Current Common Cold News and Events

Current Common Cold News and Events, Common Cold News Articles.
Sort By: Most Relevant | Most Viewed
Page 1 of 25 | 1000 Results
Plant responses to climate are lagged
Plant responses to climate drivers such as temperature and precipitation may become visible only years after the actual climate event. This is a key result of new research led by the German Centre of Integrative Biodiversity Research (iDiv), the Martin Luther University Halle-Wittenberg (MLU) and the Helmholtz Centre for Environmental Research (UFZ) published in Global Change Biology. The results indicate that climate drivers may have different effects on the survivorship, growth and reproduction of plant species than suggested by earlier studies. (2021-02-22)

Study: Effects of past ice ages more widespread than previously thought
A study by University of Arkansas researchers suggests that cold temperatures in unglaciated North America during the last ice age shaped past and modern landscape as far south as Texas and Arkansas. (2021-02-22)

Northern Hemisphere cold surges result of Arctic and tropical Pacific synergistic effects
A case study on China's 2020-21 winter could help predict future extreme winter weather. (2021-02-19)

The distribution of vertebrate animals redefines temperate and cold climate regions
The distribution of vegetation is routinely used to classify climate regions worldwide, yet whether these regions are relevant to other organisms is unknown. Umeå researchers have established climate regions based on vertebrate species' distributions in a new study published in eLife. They found that while high-energy climate regions are similar across vertebrate and plant groups, there are large differences in temperate and cold climates. (2021-02-18)

People with this muscle protein gene variant tolerate the cold better
A gene variant that affects muscle function may have protected humans against cold during migrations from Africa to Europe more than 50,000 years ago, suggests a study appearing February 17 in the American Journal of Human Genetics. Researchers show that deficiency of a protein called α-actinin-3 caused by a gene variant improves cold tolerance in humans by increasing muscle tone. (2021-02-17)

One in five has a mutation that provides superior resilience to cold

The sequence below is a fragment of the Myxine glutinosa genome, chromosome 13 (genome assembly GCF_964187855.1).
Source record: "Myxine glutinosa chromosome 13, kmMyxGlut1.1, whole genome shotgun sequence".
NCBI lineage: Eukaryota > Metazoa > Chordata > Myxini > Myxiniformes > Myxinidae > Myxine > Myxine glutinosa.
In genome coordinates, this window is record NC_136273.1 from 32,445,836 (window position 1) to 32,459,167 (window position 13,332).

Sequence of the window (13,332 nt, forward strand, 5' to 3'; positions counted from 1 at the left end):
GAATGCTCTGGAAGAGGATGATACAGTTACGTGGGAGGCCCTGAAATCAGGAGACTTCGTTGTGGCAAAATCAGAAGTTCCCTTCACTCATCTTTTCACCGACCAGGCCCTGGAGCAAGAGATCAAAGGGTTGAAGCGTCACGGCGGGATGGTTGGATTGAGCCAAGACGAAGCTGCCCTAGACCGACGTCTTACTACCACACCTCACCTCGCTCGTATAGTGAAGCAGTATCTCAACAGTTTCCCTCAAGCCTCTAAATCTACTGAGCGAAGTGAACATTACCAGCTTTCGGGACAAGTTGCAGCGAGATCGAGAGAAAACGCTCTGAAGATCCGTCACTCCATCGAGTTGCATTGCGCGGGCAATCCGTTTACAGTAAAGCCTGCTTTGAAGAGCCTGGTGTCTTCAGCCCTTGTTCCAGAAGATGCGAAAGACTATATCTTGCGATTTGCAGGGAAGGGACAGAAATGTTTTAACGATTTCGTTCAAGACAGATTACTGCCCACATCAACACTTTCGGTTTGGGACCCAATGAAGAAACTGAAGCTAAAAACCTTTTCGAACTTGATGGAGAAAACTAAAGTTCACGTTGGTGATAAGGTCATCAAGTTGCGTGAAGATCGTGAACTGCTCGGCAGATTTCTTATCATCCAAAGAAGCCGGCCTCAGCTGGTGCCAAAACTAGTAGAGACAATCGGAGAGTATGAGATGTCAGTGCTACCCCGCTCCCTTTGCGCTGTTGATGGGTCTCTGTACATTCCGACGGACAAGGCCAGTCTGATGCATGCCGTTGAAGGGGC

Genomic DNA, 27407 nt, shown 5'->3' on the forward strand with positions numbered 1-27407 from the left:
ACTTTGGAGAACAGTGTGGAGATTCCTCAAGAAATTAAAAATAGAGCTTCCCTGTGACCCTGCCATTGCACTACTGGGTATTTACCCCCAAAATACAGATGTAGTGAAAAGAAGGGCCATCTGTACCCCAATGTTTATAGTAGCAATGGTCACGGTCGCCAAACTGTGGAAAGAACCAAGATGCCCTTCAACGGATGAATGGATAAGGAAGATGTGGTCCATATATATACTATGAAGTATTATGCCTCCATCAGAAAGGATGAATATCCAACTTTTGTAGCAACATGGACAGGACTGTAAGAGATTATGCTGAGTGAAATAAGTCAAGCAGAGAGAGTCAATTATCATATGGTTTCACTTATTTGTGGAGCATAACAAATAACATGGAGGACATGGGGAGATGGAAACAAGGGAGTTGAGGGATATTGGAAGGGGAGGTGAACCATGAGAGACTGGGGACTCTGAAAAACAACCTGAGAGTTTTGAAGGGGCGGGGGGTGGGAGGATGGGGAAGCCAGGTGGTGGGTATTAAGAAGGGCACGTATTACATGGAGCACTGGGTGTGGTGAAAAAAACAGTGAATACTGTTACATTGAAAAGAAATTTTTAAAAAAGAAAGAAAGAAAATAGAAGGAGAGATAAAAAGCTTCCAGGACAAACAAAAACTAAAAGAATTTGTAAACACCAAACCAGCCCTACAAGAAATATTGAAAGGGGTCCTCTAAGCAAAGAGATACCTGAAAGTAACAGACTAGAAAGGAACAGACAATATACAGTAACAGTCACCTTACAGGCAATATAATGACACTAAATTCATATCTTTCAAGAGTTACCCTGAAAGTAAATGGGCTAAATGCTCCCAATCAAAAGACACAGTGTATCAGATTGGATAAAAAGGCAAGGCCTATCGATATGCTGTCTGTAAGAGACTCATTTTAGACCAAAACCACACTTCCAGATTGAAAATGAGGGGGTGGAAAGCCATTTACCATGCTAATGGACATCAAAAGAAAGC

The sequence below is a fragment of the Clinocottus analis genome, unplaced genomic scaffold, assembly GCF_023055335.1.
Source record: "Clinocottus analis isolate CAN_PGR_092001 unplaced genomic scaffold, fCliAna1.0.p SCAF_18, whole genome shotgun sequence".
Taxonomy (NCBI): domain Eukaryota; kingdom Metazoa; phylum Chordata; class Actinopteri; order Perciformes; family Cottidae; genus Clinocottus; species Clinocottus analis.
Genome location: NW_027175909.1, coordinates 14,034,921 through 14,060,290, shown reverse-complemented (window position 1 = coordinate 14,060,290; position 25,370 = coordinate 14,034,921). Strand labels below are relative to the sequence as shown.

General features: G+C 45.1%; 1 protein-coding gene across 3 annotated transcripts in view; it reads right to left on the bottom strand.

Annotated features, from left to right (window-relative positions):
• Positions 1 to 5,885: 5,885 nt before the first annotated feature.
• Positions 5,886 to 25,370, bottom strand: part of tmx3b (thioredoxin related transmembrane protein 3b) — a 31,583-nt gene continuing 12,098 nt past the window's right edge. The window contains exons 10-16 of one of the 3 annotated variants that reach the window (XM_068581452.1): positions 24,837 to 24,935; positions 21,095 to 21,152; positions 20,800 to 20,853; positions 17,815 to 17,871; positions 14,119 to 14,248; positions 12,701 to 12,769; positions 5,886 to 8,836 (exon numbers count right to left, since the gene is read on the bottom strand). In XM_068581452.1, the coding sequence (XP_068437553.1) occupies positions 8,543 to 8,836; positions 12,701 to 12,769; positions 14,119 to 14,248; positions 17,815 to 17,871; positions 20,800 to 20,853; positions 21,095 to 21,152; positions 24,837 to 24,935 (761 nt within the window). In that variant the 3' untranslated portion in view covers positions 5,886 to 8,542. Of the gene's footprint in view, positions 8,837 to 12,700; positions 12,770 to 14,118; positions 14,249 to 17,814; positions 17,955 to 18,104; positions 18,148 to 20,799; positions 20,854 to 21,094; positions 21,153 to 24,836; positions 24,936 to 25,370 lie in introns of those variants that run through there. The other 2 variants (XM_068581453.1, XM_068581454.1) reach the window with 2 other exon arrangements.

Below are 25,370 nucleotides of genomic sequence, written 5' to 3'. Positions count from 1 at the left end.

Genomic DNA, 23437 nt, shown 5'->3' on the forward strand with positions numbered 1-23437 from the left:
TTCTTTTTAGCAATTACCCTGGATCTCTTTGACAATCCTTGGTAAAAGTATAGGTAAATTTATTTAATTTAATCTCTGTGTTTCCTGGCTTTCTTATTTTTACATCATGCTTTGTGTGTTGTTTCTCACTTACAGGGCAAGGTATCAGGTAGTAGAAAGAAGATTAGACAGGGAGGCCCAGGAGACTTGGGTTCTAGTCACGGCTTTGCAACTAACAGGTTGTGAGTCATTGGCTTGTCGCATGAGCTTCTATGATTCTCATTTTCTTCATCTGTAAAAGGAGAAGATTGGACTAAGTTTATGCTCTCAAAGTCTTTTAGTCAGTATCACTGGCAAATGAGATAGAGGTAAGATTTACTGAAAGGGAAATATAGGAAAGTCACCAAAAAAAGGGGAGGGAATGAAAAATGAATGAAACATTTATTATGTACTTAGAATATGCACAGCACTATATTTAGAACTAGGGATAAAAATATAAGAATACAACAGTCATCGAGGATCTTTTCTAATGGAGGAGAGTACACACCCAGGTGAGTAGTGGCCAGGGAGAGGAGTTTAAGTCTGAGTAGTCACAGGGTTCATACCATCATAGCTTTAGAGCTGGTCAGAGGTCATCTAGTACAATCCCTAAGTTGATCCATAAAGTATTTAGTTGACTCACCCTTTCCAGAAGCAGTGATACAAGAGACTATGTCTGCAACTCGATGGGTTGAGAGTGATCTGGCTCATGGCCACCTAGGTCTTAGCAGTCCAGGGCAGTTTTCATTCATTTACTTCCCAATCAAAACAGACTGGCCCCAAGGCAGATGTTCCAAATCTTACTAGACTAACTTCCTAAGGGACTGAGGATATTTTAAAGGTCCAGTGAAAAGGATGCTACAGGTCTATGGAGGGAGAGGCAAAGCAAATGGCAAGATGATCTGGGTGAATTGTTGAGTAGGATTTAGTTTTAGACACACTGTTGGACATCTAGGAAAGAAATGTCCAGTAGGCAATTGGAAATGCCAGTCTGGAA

Almost one in five people lacks the protein α-actinin-3 in their muscle fibre. Researchers at Karolinska Institutet in Sweden now show that more of the skeletal muscle of these individuals comprises slow-twitch muscle fibres, which are more durable and energy-efficient and provide better tolerance to low temperatures than fast-twitch muscle fibres. The results are published in the scientific journal The American Journal of Human Genetics. (2021-02-17)

Solution to puzzling phenomenon may open door to improved Cold Spray efficiency
An international team of researchers has solved a puzzling phenomenon whereby strangely beautiful, vortex-like structures appear between materials deposited onto engineering components used in multiple settings - from space shuttles to household items and everyday transport vehicles The discovery may ultimately improve the efficiency of the ''Cold Spray'' (CS) deposition process from which these structures are formed - a not-insignificant financial or functional consideration. (2021-02-16)

Higher elevation birds sport thicker down "jackets" to survive the cold
A new study examines feathers across 249 species of Himalayan songbirds, finding that birds at higher elevations have more of fluffy down than lower elevation birds. Finding such a clear pattern across many species underscores how important feathers are to birds' ability to adapt to their environments. Furthermore, finding that birds from colder environments tend to have more down may one day help predict which birds are vulnerable to climate change simply by studying feathers. (2021-02-15)

Study finds alligator hearts keep beating no matter what
A new study reported by Georgia Tech researchers finds that an alligator heart will not fibrillate when exposed to drastic temperature changes, unlike a rabbit (mammal) heart, which is critically vulnerable to heart trauma under those conditions. The research could help better understand how the heart works and what can cause a deadly arrhythmia - which fundamentally happens when the heart doesn't pump blood correctly any longer. (2021-02-15)

Cold sores: Discovery reveals how stress, illness and even sunburn trigger flareups
The finding could lead to new ways to prevent cold sores and herpes-related eye disease from reoccurring, the researchers report. (2021-02-11)

Student astronomer finds galactic missing matter
Half of the universe's matter is 'missing', but PhD student Yuanming Wang has developed an ingenious method to help track it down. She has done this using distant galaxies as 'locator pins' to detect an otherwise 'invisible' cold clump of gas just 10 light years from Earth. (2021-02-04)

Cancer research expands body's own immune system to kill tumors
Scientists are hoping advances in cancer research could lead to a day when a patient's own immune system could be used to fight and destroy a wide range of tumors. Cancer immunotherapy has some remarkable successes, but its effectiveness has been limited to a relatively small handful of cancers. In APL Bioengineering, researchers describe how advances in engineering models of tumors can greatly expand cancer immunotherapy's effectiveness to a wider range of cancers. (2021-02-02)